Appliances That Chew Through Money

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How’s your energy bill? If you’re like most of your fellow Australians, probably a lot higher than you expect or want. In fact, research has recently shown that there has been a 70% increase in energy bills in Australia since 2008. This makes people crazy, and drives them into debt and desperation, but there is something to be done about it. Specifically, if you can’t change the bill itself, change the consumption that’s leading to such a high bill.

One of the best ways to do this is to focus on not using certain excessive appliances that waste energy and end up costing you most of the bill. This is a way to keep your money as just that, yours.

Biggest drains on your energy source

Going from highest wattage usage to least

  • Dryers (1800-5000 watts)
  • Dishwashers (1200 – 2400)
  • Hair dryers (1200-1875)
  • Irons (1000-1800)
  • Portable heaters (750-1500)
  • Vacuum cleaners (1000-1440)
  • Toasters (800-1400)

The following list has been taken from Energy.gov, who studied which appliances use the most energy and the least. Remember that having a higher rating doesn’t mean you can never use these appliances, it’s just something to keep in mind when using them.

This article is going to overview several tips to use your appliances efficiently and keep your costs down as low as they can be.

Being careful with the high cost, high usage appliances

We’ve referenced being ‘careful’ with higher usage appliances, rather than avoiding using them entirely. What does this mean? Well, let’s take a minute to consider fridges to see if we can’t provide an answer.

Did you know, you only need your fridge at between four and five degrees Celsius? And the freezer only needs to be at -15 to -18. These appliances can be kept efficient at this temperature, and the bill will be as low as it possibly can. This is an example of being careful, not avoiding it.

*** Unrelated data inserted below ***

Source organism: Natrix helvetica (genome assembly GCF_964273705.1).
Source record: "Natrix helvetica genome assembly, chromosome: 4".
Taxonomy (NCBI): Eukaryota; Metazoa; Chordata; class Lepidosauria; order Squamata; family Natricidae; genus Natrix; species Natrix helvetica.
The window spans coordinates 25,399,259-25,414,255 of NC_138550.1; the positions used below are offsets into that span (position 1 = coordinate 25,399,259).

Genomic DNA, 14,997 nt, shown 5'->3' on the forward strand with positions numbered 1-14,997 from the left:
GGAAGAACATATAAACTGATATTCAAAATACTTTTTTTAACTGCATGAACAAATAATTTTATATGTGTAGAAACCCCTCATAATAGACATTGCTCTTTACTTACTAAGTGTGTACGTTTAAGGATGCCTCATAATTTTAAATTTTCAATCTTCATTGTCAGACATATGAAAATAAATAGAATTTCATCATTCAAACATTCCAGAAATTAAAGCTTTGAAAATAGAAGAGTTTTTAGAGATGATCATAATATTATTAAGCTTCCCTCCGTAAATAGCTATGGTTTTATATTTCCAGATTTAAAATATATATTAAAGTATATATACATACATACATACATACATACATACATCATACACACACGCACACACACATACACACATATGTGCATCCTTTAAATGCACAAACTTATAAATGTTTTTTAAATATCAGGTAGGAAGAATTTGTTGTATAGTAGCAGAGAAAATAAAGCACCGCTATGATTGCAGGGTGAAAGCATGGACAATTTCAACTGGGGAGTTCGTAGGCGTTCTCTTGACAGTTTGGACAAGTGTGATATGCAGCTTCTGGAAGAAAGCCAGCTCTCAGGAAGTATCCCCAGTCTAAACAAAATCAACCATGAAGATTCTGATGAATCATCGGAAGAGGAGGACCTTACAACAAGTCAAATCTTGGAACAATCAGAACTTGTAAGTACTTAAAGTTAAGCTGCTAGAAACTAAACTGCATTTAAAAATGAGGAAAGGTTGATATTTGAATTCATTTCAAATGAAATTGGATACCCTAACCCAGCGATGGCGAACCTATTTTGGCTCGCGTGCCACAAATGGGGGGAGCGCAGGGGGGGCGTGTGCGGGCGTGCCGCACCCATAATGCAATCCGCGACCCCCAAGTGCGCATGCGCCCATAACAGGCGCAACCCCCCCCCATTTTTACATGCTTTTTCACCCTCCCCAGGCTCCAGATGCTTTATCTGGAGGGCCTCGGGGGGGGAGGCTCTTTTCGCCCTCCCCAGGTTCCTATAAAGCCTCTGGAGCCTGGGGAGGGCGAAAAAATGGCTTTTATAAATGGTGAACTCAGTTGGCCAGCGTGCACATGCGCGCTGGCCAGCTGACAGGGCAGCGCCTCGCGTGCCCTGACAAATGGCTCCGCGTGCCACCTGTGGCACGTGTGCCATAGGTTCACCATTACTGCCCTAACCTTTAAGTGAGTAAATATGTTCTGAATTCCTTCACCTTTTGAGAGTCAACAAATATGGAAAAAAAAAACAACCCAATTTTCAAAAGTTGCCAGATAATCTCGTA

Similarly, consider the following tips when trying to be as efficient as possible. Like using the fridge to defrost instead of the microwave, and where that’s not possible use the microwave instead of the stove. Leave the stove closed when you’re using it. Only use hot water when you need it. Wash full loads of laundry, not partial loads.

Don’t power things you don’t need powered

Plugging in your phone to charge it is all well and good, but why is your charger plugged in when your phone isn’t charging? What about your television, why is it plugged in when nobody is around to use it? The bottom line here is to not use energy you don’t need to use, turn off appliances when they’re not in use.

Standby energy is one of the biggest drains on your energy bill, so cut down on it by powering down when appliances aren’t in use. Unplug the chargers you’re not using, hook everything to a power bar and turn it off when it’s not in use. It becomes easier and easier, the more you make a habit of it.

How newly proposed way of charging electricity customers will effect you

The Grattan Institute has recently released a report, called the Fair Pricing for Power Report, that has proposed changes to the way electricity customers would be charged.

Specifically, the Grattan Institute has recommended households based on usage. Pricing based on usage could likely result in seeing significant savings for consumers, as currently 43% of their bills are going to funding the network – rather than paying for actual usage.

In summary, you can save a lot of money simply by thinking about how you use power, reducing that usage where possible with power sucking appliances, and potentially just by watching the Grattan Institute proposed changes come into effect.




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